Native Sun News: Rapid City mayor denies claim of retaliation

The following story was written and reported by Richie Richards, Native Sun News Staff Writer. All content © Native Sun News.

Rapid City Mayor Steve Allender on the campaign trail. Photo from Facebook

Allender says NSN cut not retaliation
By Richie Richards
Native Sun News Staff Writer

RAPID CITY –– On Monday, July 20, Mayor Steve Allender presented the 2016 Budget Proposal to the Rapid City Common Council. In this draft proposal, the newly-elected mayor cut the proposed $40,000 budget of previous years for publishing the City Council Meeting minutes in the Native Sun News.

The following day, Native Sun News met with Mayor Allender to discuss the budget proposal and presented him with financial records from NSN which revealed the actual costs of publishing the minutes at just over $3,000 so far in 2015.

For nearly two years beginning in 2012, efforts towards giving access to city government to the Native American community living in and around Rapid City began as Native Sun News and then-mayor Sam Kooiker worked together to put the City Council Meeting Minutes in the most-read Native American newspaper in the area.

This was highly contested at the time and centrally focused on race relations in Rapid City. Many felt this was the first time Native Americans were welcomed into city administrations.

Publishing the Council’s minutes in NSN was an alternative for those tribal members who do not read the Rapid City Journal, the city’s legal newspaper, for various reasons.

During the interview with Mayor Allender on July 21, Allender spoke openly regarding his decision, saying that 9 of 10 council members understood and supported his decision.

Mayor Allender wanted to “explain two things” during this interview; he did not see the need for the “duplication” by printing the minutes in both the Journal and Native Sun News.

At the time when his decision was made to cut NSN out of the budget, he had only seen the budget “for about ten days” and when he saw $40,000 in the budget proposal, it threw up a red flag, according to Allender.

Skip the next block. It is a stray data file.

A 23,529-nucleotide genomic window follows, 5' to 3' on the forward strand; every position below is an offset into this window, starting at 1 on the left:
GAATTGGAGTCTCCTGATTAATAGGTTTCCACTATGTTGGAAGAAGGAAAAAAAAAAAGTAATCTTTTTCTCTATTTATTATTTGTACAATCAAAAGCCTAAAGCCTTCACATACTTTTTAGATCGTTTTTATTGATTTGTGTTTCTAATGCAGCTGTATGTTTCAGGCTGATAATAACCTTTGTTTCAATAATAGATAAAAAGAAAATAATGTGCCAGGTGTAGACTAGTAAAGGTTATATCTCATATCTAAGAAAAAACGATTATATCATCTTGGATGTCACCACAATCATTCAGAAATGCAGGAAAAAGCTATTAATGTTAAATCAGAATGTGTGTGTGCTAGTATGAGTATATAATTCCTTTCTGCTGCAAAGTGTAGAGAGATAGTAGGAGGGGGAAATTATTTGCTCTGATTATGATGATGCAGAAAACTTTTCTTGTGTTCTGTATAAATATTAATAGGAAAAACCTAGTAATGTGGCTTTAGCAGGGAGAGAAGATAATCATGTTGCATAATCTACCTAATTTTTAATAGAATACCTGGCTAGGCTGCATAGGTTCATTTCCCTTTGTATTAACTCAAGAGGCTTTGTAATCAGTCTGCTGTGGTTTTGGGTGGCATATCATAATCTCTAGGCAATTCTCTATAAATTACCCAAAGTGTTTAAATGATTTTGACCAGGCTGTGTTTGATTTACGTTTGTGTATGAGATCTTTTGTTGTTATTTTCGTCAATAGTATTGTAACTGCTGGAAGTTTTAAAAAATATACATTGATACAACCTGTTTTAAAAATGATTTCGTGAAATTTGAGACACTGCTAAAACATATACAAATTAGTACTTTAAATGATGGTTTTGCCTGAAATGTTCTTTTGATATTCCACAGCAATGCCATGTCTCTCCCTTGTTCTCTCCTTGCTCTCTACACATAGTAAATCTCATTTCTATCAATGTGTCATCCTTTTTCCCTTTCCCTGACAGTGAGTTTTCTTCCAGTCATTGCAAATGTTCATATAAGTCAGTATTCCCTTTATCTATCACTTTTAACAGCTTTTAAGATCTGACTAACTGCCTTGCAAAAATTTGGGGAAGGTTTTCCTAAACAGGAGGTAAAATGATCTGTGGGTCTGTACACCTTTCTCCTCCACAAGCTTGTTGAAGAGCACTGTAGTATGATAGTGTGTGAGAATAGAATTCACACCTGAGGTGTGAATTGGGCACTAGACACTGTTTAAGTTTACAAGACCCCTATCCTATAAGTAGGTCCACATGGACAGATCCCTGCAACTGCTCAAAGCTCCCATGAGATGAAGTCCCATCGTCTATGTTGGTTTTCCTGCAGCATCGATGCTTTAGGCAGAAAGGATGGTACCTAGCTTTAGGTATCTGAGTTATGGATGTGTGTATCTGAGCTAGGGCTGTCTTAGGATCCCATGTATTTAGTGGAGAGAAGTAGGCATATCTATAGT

Secondly, Allender wanted to consider a “better initiative” for the budget with Native Sun News. Allender asked “How could we put these funds to good use for race relations?”

According to Allender, he would consider making contracts with Native Sun News to bring job announcements for all city positions.

When asked by Native Sun News if he would reconsider cutting Native Sun News from the budget now that he has factual cost numbers, Allender replied, “I will reconsider but let’s think together about what this money could be better used for other than council meetings minutes. Something that can be seen as more constructive.”

Mayor Allender is aware of the accusations made against his decision by NSN referring to it as “a retaliation” for recent articles printed by the “Best of the Dakotas” newspaper, to which he simply responded, “That is not true.”

Many organizations around the world use multiple sources of media to reach a larger audience to get their information to the masses. This duplication of information is a common practice utilized daily.

Each week, more than 20,000 people read the physical Native Sun News newspaper around the state and country. In Rapid City alone, there are 4,000 dedicated readers.

Native Sun News articles are distributed to the Associated Press and Native American online news providers like,,,, and It is not uncommon to find NSN articles posted on social media pages like Teton Times, Navajo Times, and Red Power Media.

The total readership of Native Sun News articles about local and tribal stories reaches hundreds of thousands of loyal readers each week, this is a much larger number than the “800” which Allender told the Rapid City Journal recently.

(Contact Richie Richards at

Copyright permission Native Sun News

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